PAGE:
Thermalright's Shaman Is an 8-Heatpipe VGA Cooler

  Thermalright unveils oversized VGA cooler
Choosing to offer a more universal approach to cooling, Thermalright has released its latest VGA cooler, a large so-called beast that promises to drive operational temperatures lower for a great many different video board models, even some that are not on sale yet.

Choosing to offer a more universal approach to cooling, Thermalright has released its latest VGA cooler, a large so-called beast that promises to drive operational temperatures lower for a great many different video board models, even some that are not on sale yet.

Coolers come in multiple shapes and sizes and just about as many uses, from fans designed for cases to intricate fin arrays and heatpipes for central processing units (CPUs) and graphics processing units (GPUs) alike.

Thermalright, this once, has come forth and introduced a cooling module intended for graphics cards, not just from NVIDIA but also from Advanced Micro Devices.

The product is, more or less, immense, large enough that it actually needs a fan of 140mm in diameter to disperse the heat from the heatsink.

The first aspect likely to jump into view is the number of heatpipes, no less than 8 to be exact, each made of copper and plated with nickel.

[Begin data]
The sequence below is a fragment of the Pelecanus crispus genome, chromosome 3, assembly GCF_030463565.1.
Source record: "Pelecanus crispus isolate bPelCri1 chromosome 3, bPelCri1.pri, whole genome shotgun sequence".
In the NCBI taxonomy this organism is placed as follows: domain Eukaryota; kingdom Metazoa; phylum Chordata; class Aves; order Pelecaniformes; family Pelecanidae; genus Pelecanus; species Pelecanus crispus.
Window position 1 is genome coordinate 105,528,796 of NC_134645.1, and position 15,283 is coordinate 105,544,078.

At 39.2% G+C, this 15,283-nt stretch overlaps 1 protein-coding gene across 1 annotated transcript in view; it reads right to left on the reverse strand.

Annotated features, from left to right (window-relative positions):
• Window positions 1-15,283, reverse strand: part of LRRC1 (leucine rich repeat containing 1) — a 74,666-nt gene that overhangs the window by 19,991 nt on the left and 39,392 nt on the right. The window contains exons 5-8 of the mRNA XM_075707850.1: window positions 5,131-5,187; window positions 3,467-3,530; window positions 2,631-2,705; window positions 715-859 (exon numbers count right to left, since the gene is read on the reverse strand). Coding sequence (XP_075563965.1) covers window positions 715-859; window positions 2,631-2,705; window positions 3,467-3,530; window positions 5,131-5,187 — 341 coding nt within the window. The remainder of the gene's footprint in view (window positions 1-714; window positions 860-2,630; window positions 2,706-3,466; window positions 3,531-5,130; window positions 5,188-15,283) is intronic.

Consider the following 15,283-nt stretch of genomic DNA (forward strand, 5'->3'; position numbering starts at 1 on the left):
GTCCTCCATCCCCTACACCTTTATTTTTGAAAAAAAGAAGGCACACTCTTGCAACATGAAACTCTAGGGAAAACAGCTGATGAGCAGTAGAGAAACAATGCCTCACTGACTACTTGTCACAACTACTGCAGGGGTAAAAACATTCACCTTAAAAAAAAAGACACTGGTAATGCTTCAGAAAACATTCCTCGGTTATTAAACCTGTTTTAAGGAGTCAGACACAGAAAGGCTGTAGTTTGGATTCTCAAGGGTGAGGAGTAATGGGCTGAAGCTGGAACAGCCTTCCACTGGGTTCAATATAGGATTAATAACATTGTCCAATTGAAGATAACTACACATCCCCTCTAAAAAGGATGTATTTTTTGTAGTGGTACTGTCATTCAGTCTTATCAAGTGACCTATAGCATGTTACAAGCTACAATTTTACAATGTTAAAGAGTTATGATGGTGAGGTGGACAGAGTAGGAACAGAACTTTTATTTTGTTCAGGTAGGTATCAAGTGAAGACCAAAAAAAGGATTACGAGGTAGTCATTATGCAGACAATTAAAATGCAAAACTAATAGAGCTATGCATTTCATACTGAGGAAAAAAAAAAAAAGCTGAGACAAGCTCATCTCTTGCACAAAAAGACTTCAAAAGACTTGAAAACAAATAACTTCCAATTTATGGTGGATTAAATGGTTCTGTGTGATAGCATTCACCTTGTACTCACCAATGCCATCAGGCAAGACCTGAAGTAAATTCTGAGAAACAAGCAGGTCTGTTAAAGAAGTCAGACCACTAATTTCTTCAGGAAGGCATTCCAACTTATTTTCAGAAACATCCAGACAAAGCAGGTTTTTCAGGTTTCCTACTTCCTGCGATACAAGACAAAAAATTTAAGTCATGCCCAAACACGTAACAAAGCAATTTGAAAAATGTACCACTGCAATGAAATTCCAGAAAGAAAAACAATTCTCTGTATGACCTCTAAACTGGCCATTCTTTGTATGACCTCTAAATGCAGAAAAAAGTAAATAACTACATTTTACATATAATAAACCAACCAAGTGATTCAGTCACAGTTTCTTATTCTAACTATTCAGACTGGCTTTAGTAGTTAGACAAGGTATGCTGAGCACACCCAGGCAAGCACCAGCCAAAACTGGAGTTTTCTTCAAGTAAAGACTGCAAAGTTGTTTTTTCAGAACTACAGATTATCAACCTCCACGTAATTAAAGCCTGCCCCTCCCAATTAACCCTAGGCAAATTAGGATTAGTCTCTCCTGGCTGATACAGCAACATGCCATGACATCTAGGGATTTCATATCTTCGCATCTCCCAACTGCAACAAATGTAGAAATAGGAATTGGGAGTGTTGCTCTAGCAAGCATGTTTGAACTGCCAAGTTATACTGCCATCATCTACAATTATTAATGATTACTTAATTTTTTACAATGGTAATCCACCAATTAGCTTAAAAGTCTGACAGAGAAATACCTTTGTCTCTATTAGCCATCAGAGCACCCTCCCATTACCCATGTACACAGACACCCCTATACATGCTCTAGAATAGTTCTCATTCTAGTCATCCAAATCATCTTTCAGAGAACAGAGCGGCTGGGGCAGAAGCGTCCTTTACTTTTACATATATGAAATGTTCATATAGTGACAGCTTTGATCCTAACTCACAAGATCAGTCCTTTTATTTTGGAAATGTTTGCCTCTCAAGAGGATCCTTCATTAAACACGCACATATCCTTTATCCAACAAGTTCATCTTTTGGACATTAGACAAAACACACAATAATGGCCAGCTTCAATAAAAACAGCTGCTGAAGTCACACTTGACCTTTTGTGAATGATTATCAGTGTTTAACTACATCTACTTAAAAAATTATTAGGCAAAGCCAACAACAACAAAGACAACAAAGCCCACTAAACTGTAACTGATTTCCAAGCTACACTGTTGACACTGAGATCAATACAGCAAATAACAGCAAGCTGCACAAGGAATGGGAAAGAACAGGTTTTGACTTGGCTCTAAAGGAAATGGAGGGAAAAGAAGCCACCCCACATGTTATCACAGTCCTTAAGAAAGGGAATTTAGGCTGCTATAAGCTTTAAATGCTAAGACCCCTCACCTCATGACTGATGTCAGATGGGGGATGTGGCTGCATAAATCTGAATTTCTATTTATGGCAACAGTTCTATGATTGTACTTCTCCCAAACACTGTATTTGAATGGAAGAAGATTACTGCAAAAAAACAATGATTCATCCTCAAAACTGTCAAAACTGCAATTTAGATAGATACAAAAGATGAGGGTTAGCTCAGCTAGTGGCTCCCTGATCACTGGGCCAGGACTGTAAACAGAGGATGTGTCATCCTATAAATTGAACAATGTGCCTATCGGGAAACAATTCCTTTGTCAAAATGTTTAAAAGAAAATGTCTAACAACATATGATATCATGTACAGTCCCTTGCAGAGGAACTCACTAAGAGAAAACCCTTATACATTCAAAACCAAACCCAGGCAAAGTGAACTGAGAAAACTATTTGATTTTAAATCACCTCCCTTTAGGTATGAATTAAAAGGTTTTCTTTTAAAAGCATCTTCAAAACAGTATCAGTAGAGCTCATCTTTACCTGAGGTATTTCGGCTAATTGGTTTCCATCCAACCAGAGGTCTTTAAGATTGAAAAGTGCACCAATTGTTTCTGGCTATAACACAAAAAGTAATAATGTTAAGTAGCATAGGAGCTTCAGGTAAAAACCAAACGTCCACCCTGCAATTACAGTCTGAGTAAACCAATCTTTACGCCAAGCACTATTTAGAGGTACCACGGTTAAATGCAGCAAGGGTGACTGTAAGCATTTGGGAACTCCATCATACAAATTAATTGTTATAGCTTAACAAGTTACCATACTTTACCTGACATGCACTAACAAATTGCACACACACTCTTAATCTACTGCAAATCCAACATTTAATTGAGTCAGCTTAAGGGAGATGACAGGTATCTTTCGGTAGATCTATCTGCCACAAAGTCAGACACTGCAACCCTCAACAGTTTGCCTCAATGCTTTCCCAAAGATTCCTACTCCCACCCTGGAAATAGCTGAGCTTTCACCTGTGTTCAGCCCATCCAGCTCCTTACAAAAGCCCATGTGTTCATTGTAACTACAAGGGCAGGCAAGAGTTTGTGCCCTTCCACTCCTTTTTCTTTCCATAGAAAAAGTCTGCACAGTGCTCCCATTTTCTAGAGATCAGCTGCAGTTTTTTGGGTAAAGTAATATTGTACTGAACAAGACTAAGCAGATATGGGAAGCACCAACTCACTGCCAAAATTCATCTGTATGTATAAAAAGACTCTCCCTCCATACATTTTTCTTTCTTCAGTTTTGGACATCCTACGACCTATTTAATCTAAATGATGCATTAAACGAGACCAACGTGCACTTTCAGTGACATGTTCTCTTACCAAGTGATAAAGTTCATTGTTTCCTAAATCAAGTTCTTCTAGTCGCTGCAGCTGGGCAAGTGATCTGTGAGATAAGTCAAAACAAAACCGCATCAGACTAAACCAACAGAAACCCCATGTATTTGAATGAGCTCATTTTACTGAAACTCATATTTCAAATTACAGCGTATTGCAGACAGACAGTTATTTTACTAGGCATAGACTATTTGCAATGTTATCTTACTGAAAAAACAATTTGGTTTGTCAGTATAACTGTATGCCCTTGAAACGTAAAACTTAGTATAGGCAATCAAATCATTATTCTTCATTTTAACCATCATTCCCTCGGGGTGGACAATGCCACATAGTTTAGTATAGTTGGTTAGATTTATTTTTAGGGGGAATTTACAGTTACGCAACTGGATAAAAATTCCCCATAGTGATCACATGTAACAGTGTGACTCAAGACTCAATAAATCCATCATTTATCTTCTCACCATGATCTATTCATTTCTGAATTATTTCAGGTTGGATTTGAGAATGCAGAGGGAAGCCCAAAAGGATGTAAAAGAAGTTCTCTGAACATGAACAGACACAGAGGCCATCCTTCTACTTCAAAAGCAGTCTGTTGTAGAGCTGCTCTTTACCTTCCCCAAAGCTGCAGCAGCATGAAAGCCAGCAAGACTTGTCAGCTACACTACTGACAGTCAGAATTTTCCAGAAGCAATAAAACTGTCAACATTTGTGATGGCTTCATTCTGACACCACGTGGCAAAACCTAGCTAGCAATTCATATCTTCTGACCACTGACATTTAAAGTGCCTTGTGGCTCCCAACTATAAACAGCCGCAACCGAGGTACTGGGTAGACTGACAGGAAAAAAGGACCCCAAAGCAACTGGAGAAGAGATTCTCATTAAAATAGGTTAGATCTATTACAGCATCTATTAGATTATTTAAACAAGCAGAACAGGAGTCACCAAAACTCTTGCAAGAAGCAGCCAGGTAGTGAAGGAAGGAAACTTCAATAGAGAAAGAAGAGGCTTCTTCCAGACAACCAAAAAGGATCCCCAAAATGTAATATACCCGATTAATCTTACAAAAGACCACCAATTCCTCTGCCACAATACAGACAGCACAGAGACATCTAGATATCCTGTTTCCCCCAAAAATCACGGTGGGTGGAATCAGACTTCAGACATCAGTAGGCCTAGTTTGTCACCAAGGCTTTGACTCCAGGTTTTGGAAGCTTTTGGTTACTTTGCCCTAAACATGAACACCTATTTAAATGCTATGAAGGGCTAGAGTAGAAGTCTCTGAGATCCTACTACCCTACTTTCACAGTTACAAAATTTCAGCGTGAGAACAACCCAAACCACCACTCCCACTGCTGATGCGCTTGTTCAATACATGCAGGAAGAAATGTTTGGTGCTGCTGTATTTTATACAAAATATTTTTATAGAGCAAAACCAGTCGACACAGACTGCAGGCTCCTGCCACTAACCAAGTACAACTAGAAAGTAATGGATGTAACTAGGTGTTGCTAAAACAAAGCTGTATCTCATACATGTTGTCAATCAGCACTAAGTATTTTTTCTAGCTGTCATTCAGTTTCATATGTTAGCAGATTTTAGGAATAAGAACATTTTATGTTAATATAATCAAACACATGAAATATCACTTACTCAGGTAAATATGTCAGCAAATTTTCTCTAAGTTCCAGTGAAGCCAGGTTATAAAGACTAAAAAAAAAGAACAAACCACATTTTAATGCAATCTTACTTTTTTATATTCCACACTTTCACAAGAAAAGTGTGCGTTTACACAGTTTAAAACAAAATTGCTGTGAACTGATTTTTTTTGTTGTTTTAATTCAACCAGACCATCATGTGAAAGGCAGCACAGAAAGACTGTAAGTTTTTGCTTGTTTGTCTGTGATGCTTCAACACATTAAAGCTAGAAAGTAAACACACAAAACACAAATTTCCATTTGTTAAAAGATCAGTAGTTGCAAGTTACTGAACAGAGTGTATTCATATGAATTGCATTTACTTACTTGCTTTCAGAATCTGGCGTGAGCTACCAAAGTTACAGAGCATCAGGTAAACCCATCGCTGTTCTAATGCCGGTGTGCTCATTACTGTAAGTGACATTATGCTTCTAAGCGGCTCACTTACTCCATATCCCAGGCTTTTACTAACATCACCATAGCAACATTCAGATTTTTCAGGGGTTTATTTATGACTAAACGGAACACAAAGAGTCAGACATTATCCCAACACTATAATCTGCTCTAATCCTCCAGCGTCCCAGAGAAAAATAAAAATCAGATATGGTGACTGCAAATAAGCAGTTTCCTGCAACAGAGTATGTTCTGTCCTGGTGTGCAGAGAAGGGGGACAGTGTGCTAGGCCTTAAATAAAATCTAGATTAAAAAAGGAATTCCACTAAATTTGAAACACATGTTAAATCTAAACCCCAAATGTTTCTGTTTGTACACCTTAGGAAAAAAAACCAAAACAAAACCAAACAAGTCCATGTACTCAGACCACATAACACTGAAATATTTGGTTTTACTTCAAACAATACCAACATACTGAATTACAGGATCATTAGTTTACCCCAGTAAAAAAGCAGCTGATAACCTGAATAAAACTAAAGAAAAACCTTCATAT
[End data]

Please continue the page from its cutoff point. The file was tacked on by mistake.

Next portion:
The second element is, predictably, the heatsink itself, composed of a myriad of aluminum fins meant to dissipate the heat driven into them by said heatpipes.

Finally, the 140mm TY-140 fan has a rotary speed of between 900 and 1,300 RPM, its maximum sound output being of 21 dBA.

As for what video cards the newcomer supports, they number both NVIDIA and AMD models, even cards that haven't become available yet.

As far as NVIDIA cards go, the cooler will be suitable for the GeForce GTX 460, GTX 465, GTX 470 and GTX 480.

More unusual is the AMD side of the equation, where the product suits not just the Radeon HD 5850 and 570, but also the HD 6800 and 6750 which have yet to even be made public by the Sunnyvale, California-based outfit.

Unfortunately, exact pricing and availability details were not disclosed.


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By    15 Sep 2010, 13:28 GMT